2016-05-19 / Front Page

All-Woman Class Pursues Pilot’s Licenses

By Tom Walsh


Instructor Alex Joseph reviews some of the gages and flight instruments in a Cessna’s cockpit at the airport in Middletown with recent co-pilot graduates Jennifer Puerini and Sharyn Harrington. (Photo by Jack Kelly) Instructor Alex Joseph reviews some of the gages and flight instruments in a Cessna’s cockpit at the airport in Middletown with recent co-pilot graduates Jennifer Puerini and Sharyn Harrington. (Photo by Jack Kelly) It was the dead of winter last year. Sharyn Harrington had a friend who pilots small airplanes. Would she like to fly to New Hampshire, her friend wanted to know?

Harrington said she’d love to make the trip—even though it meant landing the Cessna on the ice of Lake Winnipesaukee.

“It was very exciting,” Harrington, a local realtor with Kirby Commercial, recalled recently. “That trip got me totally hooked on flying. And maybe someday I can take aerial photography.”

But first, would-be pilots must satisfactorily complete rigorous flight courses and hands-on instruction. Five Aquidneck Island women recently finished a five-week co-pilot class offered through what is formally known as the “Newport State Airport”— even though the airport is actually located in Middletown.


Prior to take-off, Jennifer Puerini and her husband, Dan, give the plane a preflight inspection. (Photo by Alex Joseph) Prior to take-off, Jennifer Puerini and her husband, Dan, give the plane a preflight inspection. (Photo by Alex Joseph) That this was an all-female class was, by itself, remarkable.

“Every one of them was a good student,” said Alex Joseph, the instructor for the class. “They were all from Aquidneck Island and were all so engaged. They asked a lot of questions, and each had real dynamic personalities. It was a total pleasure to work with them.”

The only hitch with the class was that the airport did not have sufficient space available for two instructors and five students, so the classes were moved to an alternate location in Newport. The inconvenience did not seem to bother students or instructors.

“It would have been nice if the airport had a designated training room,” Joseph said. “But regardless, I like the Middletown airport.”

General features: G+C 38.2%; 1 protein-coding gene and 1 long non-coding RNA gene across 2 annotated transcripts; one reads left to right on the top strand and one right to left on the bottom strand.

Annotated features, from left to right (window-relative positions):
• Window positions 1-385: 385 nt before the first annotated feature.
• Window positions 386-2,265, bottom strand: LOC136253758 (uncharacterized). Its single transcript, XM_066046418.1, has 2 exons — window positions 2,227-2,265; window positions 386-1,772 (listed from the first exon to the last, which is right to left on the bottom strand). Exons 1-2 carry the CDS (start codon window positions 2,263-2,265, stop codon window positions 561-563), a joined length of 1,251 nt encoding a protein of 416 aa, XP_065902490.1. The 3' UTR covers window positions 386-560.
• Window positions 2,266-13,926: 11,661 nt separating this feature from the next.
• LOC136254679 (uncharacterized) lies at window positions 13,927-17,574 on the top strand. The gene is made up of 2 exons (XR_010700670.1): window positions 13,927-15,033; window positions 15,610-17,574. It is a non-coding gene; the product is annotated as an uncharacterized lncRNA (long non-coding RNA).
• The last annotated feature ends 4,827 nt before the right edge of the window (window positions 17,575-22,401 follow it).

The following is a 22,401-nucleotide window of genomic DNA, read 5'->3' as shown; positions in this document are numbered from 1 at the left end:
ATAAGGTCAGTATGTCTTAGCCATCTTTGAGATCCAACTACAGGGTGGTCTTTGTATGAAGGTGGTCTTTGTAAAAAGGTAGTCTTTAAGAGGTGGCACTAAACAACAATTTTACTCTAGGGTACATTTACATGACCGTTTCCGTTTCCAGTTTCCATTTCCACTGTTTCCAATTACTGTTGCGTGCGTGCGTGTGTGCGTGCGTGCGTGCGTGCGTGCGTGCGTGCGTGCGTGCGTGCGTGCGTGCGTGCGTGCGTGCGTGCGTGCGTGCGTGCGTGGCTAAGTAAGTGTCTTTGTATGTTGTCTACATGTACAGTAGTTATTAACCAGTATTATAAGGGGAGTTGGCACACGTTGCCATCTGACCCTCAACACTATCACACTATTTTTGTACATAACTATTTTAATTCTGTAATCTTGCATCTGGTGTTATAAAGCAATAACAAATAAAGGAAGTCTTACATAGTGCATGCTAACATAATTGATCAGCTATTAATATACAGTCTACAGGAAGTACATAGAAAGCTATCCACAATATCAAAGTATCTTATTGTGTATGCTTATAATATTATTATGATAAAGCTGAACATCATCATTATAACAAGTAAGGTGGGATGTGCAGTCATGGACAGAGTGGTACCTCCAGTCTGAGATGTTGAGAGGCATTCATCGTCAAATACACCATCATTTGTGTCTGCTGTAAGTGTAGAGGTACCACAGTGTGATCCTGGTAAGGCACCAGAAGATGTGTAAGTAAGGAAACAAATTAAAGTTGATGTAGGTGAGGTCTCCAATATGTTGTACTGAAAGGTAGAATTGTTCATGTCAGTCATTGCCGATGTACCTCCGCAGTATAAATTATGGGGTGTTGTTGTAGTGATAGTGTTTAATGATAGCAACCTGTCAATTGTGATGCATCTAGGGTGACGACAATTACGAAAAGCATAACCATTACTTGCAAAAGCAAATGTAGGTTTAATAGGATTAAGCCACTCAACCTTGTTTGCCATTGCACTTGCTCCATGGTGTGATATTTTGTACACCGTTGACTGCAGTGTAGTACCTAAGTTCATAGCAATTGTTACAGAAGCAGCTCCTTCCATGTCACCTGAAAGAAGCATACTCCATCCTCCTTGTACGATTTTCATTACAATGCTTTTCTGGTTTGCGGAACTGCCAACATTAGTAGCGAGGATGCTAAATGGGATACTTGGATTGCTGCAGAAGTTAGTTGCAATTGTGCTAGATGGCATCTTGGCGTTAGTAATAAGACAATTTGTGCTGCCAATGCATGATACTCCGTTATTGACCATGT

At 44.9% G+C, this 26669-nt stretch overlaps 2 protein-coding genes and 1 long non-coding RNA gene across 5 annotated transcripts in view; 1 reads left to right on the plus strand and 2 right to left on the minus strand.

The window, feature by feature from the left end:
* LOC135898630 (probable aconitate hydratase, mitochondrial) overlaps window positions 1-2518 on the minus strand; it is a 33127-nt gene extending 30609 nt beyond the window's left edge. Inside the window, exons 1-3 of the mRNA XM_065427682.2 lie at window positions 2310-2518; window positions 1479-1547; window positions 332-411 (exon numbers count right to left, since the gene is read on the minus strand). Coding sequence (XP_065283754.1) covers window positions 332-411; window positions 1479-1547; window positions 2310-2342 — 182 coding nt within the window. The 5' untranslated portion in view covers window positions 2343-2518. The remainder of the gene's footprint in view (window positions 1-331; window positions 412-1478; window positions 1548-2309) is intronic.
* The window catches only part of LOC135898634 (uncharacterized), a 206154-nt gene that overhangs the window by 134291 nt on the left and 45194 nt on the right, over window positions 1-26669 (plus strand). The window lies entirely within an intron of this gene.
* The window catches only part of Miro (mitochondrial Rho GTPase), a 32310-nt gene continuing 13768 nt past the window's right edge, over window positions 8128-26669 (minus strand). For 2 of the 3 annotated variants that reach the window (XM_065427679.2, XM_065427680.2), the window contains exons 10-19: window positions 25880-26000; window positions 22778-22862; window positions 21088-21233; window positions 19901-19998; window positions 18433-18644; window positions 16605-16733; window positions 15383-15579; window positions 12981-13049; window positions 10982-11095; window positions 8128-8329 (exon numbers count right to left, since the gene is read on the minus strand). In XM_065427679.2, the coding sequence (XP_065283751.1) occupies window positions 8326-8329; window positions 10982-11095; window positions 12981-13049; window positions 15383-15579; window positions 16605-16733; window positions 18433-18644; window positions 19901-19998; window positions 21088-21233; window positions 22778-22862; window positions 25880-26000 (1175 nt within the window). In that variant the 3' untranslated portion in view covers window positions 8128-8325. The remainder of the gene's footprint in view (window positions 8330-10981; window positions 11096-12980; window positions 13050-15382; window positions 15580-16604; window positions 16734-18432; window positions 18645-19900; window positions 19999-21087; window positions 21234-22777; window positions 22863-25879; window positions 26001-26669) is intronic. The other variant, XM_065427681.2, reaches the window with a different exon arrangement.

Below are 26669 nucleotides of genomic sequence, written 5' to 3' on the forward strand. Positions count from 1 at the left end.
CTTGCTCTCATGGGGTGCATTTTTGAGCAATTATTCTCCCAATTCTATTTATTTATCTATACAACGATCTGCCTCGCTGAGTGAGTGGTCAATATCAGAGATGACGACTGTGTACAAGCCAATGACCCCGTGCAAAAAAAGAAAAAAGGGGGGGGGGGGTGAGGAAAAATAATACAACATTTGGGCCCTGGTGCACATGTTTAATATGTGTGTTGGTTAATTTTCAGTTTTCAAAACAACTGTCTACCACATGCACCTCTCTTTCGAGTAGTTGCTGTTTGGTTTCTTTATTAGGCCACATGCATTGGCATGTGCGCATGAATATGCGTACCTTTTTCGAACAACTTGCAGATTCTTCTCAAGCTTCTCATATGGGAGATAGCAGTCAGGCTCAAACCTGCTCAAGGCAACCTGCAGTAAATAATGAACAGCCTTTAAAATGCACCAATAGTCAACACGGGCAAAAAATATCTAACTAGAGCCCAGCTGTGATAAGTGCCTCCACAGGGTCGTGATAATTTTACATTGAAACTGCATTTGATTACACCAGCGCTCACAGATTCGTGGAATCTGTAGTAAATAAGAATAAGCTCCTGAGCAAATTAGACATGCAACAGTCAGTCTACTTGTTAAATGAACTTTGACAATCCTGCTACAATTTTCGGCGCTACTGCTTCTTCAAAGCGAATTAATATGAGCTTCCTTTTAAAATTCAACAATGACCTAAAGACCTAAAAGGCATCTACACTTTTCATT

For Jennifer Puerini, the class worked out just fine.

“The co-pilot course inspired me,” said Puerini, a Newport attorney and another of the five women enrolled. “People don’t realize how important the role of co-pilot can be. Alex focused on the importance of communication between the pilot and co-pilot. As co-pilot, you become a second set of eyes and ears to help the pilot keep an eye out for things. It definitely sparked my enthusiasm for becoming a pilot. I feel comfortable pursuing my pilot’s license. It was a great course.”

“The class mission is to provide candidates with sufficient background to be a useful crew member and resource to the pilot, as opposed to being a passive observer,” Joseph said. “Being engaged in the cockpit and keeping one’s mind occupied with tasks also helps alleviate anxiety and reduces susceptibility to motion sickness. It can also increase the overall safety of the flight.”

Harrington and Puerini both said they plan to pursue full pilot’s licenses, while Joseph said one other member of the class will “definitely” pursue her pilot’s license. He said he believes the two other class members will do the same.

Besides Harrington and Puerini, others taking the class were Sarah Kempen, Kerry Daley and Barb Gradley, Joseph said. Deb Michael was assistant instructor.

“We are seeing more women pilots,” Joseph said. “And that’s a good thing.”

However, he said it was unusual to have a five-member class composed of all women. “I would like to see more women. But most of the time it’s all men,” he said.

Could he explain how he suddenly had an all-woman class?

“For the co-pilot course, some of it might have been encouragement from boyfriends or spouses who are pilots,” Joseph surmised.

Joseph said the aviation industry now faces what he called a “great shortage” of pilots. “Interest in aviation has waned over the years,” he said. “And now, a lot of veteran airline pilots are facing mandatory retirement.” That trend, he added, has not slowed even with airlines increasing the mandatory pilot retirement age from 62 to 65.

“It’s going to become a crisis,” he warned.

And, Joseph said, the price that would-be pilots must pay for a place on the aviation path is steep.

“My mission is to get more people into aviation,” he said. Ground school, which takes place after the co-pilot class, costs would-be aviators $250 for a 10-week session. And then, like a majestic airplane headed for the sky, the cost really goes up—flight school, Joseph reported, costs in the neighborhood of $10,000.

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